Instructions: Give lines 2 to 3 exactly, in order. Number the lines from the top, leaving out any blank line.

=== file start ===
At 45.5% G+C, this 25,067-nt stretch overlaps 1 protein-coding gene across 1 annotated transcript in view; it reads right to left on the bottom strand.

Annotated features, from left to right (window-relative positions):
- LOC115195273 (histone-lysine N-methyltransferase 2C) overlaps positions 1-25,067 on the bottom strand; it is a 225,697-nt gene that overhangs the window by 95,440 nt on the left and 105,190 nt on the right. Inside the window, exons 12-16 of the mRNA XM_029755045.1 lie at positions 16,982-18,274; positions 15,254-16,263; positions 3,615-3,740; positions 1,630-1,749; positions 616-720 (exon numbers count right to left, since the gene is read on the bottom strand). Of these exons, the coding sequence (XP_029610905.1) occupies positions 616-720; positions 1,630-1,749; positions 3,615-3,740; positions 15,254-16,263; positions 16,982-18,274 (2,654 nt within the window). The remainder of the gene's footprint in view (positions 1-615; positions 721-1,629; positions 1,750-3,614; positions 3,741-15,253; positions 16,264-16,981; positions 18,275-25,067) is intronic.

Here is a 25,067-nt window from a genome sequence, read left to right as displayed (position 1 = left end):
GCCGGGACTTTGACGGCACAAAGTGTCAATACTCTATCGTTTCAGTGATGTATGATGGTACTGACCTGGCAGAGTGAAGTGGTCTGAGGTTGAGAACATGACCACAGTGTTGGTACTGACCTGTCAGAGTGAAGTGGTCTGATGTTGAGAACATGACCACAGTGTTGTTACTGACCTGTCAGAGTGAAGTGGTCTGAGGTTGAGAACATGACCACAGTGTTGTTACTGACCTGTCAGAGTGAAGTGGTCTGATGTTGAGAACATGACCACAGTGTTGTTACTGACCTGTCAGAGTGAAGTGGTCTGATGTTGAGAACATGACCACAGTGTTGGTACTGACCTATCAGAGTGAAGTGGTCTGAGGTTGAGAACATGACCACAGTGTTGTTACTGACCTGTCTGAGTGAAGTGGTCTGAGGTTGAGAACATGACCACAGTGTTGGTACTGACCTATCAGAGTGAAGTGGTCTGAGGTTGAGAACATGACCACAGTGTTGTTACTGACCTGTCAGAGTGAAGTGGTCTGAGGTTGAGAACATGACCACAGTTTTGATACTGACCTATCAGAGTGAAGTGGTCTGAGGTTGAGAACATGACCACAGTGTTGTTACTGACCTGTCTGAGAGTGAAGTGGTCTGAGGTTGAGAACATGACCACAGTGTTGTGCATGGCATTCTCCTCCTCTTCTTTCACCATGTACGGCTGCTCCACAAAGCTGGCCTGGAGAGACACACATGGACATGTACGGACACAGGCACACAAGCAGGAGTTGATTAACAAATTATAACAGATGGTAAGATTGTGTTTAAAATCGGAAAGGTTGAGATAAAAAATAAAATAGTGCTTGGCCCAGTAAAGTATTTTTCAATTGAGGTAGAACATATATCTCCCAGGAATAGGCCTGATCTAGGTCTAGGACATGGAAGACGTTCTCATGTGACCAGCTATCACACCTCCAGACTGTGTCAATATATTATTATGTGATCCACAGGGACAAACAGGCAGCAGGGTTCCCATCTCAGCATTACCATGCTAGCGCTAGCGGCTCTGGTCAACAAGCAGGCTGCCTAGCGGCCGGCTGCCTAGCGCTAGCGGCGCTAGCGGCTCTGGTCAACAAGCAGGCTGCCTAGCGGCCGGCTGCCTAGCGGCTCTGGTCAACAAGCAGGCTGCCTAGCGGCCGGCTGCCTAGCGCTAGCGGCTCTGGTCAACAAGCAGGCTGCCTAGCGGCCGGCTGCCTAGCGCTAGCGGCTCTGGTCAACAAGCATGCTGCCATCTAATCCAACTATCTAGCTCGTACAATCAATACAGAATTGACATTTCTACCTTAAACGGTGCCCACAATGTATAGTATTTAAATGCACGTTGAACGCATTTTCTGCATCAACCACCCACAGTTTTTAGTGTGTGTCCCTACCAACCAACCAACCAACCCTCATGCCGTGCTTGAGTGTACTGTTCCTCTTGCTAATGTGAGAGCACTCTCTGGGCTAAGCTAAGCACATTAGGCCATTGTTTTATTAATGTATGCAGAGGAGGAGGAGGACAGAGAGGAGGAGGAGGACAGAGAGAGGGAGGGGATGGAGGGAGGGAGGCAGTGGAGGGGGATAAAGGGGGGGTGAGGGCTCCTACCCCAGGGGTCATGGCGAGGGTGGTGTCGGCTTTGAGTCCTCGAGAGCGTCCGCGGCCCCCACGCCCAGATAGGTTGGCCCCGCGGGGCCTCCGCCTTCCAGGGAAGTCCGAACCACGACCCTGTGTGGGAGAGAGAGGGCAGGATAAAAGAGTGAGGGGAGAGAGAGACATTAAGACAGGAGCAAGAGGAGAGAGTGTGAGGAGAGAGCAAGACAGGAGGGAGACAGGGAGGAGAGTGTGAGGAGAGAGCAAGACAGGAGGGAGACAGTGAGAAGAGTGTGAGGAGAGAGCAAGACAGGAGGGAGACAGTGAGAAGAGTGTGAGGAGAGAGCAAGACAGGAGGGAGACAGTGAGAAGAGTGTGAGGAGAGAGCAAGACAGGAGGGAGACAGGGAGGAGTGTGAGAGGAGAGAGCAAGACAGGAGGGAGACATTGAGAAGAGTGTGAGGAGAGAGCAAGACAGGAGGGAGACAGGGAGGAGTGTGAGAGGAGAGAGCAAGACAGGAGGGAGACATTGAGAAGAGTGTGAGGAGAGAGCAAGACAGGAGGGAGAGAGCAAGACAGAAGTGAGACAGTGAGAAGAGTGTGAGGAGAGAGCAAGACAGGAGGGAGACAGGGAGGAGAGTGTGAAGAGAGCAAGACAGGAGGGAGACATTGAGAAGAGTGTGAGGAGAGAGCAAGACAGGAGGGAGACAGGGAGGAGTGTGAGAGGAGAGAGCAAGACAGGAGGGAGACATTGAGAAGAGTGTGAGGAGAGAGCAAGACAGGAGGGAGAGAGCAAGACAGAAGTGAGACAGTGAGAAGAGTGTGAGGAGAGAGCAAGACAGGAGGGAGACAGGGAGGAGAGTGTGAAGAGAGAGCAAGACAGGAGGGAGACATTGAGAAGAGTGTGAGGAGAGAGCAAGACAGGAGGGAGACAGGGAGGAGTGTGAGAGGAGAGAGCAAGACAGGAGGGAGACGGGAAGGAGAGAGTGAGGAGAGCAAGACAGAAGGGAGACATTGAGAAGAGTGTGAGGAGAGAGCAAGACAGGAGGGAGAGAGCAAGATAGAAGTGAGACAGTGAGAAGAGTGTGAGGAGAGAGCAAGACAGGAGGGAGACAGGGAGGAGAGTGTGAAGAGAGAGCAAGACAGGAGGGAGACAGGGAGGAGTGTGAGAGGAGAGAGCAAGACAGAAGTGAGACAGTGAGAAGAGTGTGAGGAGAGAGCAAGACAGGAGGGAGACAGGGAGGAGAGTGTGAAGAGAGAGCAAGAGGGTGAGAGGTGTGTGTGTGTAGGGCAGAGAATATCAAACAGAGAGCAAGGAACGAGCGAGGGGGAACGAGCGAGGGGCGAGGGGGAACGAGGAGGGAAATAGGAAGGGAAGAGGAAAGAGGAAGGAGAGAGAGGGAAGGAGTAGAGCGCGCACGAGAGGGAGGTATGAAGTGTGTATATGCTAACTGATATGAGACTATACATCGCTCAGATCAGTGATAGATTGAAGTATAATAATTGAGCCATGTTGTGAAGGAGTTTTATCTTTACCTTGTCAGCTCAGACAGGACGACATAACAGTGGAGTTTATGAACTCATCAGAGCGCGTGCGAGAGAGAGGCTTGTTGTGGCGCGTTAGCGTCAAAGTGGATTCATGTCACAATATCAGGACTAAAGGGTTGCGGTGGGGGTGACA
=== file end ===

Annotated features, from left to right (window-relative positions):
- LOC115195273 (histone-lysine N-methyltransferase 2C) overlaps positions 1-25,067 on the bottom strand; it is a 225,697-nt gene that overhangs the window by 95,440 nt on the left and 105,190 nt on the right. Inside the window, exons 12-16 of the mRNA XM_029755045.1 lie at positions 16,982-18,274; positions 15,254-16,263; positions 3,615-3,740; positions 1,630-1,749; positions 616-720 (exon numbers count right to left, since the gene is read on the bottom strand). Of these exons, the coding sequence (XP_029610905.1) occupies positions 616-720; positions 1,630-1,749; positions 3,615-3,740; positions 15,254-16,263; positions 16,982-18,274 (2,654 nt within the window). The remainder of the gene's footprint in view (positions 1-615; positions 721-1,629; positions 1,750-3,614; positions 3,741-15,253; positions 16,264-16,981; positions 18,275-25,067) is intronic.